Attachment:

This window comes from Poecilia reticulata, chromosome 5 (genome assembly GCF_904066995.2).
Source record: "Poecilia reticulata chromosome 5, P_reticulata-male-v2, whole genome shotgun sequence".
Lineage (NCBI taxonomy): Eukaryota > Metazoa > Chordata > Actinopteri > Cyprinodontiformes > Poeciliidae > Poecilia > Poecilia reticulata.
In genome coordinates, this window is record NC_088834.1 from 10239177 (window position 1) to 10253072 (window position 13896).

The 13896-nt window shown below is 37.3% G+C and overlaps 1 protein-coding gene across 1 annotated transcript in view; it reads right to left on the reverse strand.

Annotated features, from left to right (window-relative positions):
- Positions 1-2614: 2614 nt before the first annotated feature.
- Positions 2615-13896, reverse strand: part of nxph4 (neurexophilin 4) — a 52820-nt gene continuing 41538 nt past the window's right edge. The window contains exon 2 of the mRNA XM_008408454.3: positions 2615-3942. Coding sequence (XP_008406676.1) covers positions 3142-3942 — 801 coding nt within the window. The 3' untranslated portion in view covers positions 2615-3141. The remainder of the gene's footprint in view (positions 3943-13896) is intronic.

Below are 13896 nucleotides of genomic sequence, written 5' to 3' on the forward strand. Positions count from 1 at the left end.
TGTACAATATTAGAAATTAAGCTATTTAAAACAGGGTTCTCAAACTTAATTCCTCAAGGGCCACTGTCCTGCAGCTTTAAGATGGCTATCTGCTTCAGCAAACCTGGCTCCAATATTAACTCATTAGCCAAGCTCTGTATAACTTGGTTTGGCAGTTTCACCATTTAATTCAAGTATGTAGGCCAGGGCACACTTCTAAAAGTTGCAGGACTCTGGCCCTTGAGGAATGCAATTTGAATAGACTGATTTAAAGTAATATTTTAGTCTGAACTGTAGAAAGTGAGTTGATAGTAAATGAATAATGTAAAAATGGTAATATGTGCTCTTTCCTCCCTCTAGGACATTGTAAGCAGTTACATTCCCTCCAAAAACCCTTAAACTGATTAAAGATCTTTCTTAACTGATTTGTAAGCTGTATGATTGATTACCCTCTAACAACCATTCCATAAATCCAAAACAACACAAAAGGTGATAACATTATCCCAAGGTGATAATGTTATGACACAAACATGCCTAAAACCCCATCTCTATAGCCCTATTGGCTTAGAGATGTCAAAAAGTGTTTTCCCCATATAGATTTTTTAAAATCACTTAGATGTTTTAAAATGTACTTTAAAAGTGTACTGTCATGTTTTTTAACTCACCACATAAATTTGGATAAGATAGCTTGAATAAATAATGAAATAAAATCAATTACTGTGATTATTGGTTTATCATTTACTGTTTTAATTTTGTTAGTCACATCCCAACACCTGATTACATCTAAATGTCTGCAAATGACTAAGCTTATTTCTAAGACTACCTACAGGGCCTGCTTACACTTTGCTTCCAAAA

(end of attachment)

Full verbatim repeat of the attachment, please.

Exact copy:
This window comes from Poecilia reticulata, chromosome 5 (genome assembly GCF_904066995.2).
Source record: "Poecilia reticulata chromosome 5, P_reticulata-male-v2, whole genome shotgun sequence".
Lineage (NCBI taxonomy): Eukaryota > Metazoa > Chordata > Actinopteri > Cyprinodontiformes > Poeciliidae > Poecilia > Poecilia reticulata.
In genome coordinates, this window is record NC_088834.1 from 10239177 (window position 1) to 10253072 (window position 13896).

The 13896-nt window shown below is 37.3% G+C and overlaps 1 protein-coding gene across 1 annotated transcript in view; it reads right to left on the reverse strand.

Annotated features, from left to right (window-relative positions):
- Positions 1-2614: 2614 nt before the first annotated feature.
- Positions 2615-13896, reverse strand: part of nxph4 (neurexophilin 4) — a 52820-nt gene continuing 41538 nt past the window's right edge. The window contains exon 2 of the mRNA XM_008408454.3: positions 2615-3942. Coding sequence (XP_008406676.1) covers positions 3142-3942 — 801 coding nt within the window. The 3' untranslated portion in view covers positions 2615-3141. The remainder of the gene's footprint in view (positions 3943-13896) is intronic.

Below are 13896 nucleotides of genomic sequence, written 5' to 3' on the forward strand. Positions count from 1 at the left end.
TGTACAATATTAGAAATTAAGCTATTTAAAACAGGGTTCTCAAACTTAATTCCTCAAGGGCCACTGTCCTGCAGCTTTAAGATGGCTATCTGCTTCAGCAAACCTGGCTCCAATATTAACTCATTAGCCAAGCTCTGTATAACTTGGTTTGGCAGTTTCACCATTTAATTCAAGTATGTAGGCCAGGGCACACTTCTAAAAGTTGCAGGACTCTGGCCCTTGAGGAATGCAATTTGAATAGACTGATTTAAAGTAATATTTTAGTCTGAACTGTAGAAAGTGAGTTGATAGTAAATGAATAATGTAAAAATGGTAATATGTGCTCTTTCCTCCCTCTAGGACATTGTAAGCAGTTACATTCCCTCCAAAAACCCTTAAACTGATTAAAGATCTTTCTTAACTGATTTGTAAGCTGTATGATTGATTACCCTCTAACAACCATTCCATAAATCCAAAACAACACAAAAGGTGATAACATTATCCCAAGGTGATAATGTTATGACACAAACATGCCTAAAACCCCATCTCTATAGCCCTATTGGCTTAGAGATGTCAAAAAGTGTTTTCCCCATATAGATTTTTTAAAATCACTTAGATGTTTTAAAATGTACTTTAAAAGTGTACTGTCATGTTTTTTAACTCACCACATAAATTTGGATAAGATAGCTTGAATAAATAATGAAATAAAATCAATTACTGTGATTATTGGTTTATCATTTACTGTTTTAATTTTGTTAGTCACATCCCAACACCTGATTACATCTAAATGTCTGCAAATGACTAAGCTTATTTCTAAGACTACCTACAGGGCCTGCTTACACTTTGCTTCCAAAA